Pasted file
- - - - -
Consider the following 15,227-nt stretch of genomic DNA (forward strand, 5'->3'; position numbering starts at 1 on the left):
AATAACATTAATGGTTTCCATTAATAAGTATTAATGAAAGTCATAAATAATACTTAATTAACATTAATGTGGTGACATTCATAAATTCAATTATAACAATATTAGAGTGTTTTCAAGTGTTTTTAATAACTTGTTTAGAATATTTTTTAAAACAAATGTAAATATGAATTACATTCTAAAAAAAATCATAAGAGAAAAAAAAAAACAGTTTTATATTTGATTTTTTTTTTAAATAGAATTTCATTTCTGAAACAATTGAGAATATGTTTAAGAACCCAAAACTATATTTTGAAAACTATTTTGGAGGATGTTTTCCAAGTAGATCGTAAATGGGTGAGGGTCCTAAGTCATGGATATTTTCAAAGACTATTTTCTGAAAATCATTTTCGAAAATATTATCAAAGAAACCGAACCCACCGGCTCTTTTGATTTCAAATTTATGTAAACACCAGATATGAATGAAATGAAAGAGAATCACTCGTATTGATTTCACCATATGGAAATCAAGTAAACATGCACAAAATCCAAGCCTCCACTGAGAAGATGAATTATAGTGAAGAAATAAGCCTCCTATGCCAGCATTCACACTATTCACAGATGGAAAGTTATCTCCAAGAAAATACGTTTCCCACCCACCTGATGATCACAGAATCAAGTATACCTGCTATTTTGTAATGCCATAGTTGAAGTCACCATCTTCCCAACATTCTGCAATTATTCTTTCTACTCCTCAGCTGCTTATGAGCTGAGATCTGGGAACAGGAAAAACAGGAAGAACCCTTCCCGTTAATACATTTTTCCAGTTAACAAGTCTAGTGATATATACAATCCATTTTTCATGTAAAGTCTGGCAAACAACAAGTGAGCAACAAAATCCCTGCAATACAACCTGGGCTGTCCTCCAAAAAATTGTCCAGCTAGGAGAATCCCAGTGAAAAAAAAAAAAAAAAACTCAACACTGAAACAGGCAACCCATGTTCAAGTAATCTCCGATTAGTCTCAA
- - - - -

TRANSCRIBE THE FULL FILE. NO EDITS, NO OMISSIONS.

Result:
Consider the following 15,227-nt stretch of genomic DNA (forward strand, 5'->3'; position numbering starts at 1 on the left):
AATAACATTAATGGTTTCCATTAATAAGTATTAATGAAAGTCATAAATAATACTTAATTAACATTAATGTGGTGACATTCATAAATTCAATTATAACAATATTAGAGTGTTTTCAAGTGTTTTTAATAACTTGTTTAGAATATTTTTTAAAACAAATGTAAATATGAATTACATTCTAAAAAAAATCATAAGAGAAAAAAAAAAACAGTTTTATATTTGATTTTTTTTTTAAATAGAATTTCATTTCTGAAACAATTGAGAATATGTTTAAGAACCCAAAACTATATTTTGAAAACTATTTTGGAGGATGTTTTCCAAGTAGATCGTAAATGGGTGAGGGTCCTAAGTCATGGATATTTTCAAAGACTATTTTCTGAAAATCATTTTCGAAAATATTATCAAAGAAACCGAACCCACCGGCTCTTTTGATTTCAAATTTATGTAAACACCAGATATGAATGAAATGAAAGAGAATCACTCGTATTGATTTCACCATATGGAAATCAAGTAAACATGCACAAAATCCAAGCCTCCACTGAGAAGATGAATTATAGTGAAGAAATAAGCCTCCTATGCCAGCATTCACACTATTCACAGATGGAAAGTTATCTCCAAGAAAATACGTTTCCCACCCACCTGATGATCACAGAATCAAGTATACCTGCTATTTTGTAATGCCATAGTTGAAGTCACCATCTTCCCAACATTCTGCAATTATTCTTTCTACTCCTCAGCTGCTTATGAGCTGAGATCTGGGAACAGGAAAAACAGGAAGAACCCTTCCCGTTAATACATTTTTCCAGTTAACAAGTCTAGTGATATATACAATCCATTTTTCATGTAAAGTCTGGCAAACAACAAGTGAGCAACAAAATCCCTGCAATACAACCTGGGCTGTCCTCCAAAAAATTGTCCAGCTAGGAGAATCCCAGTGAAAAAAAAAAAAAAAAACTCAACACTGAAACAGGCAACCCATGTTCAAGTAATCTCCGATTAGTCTCAA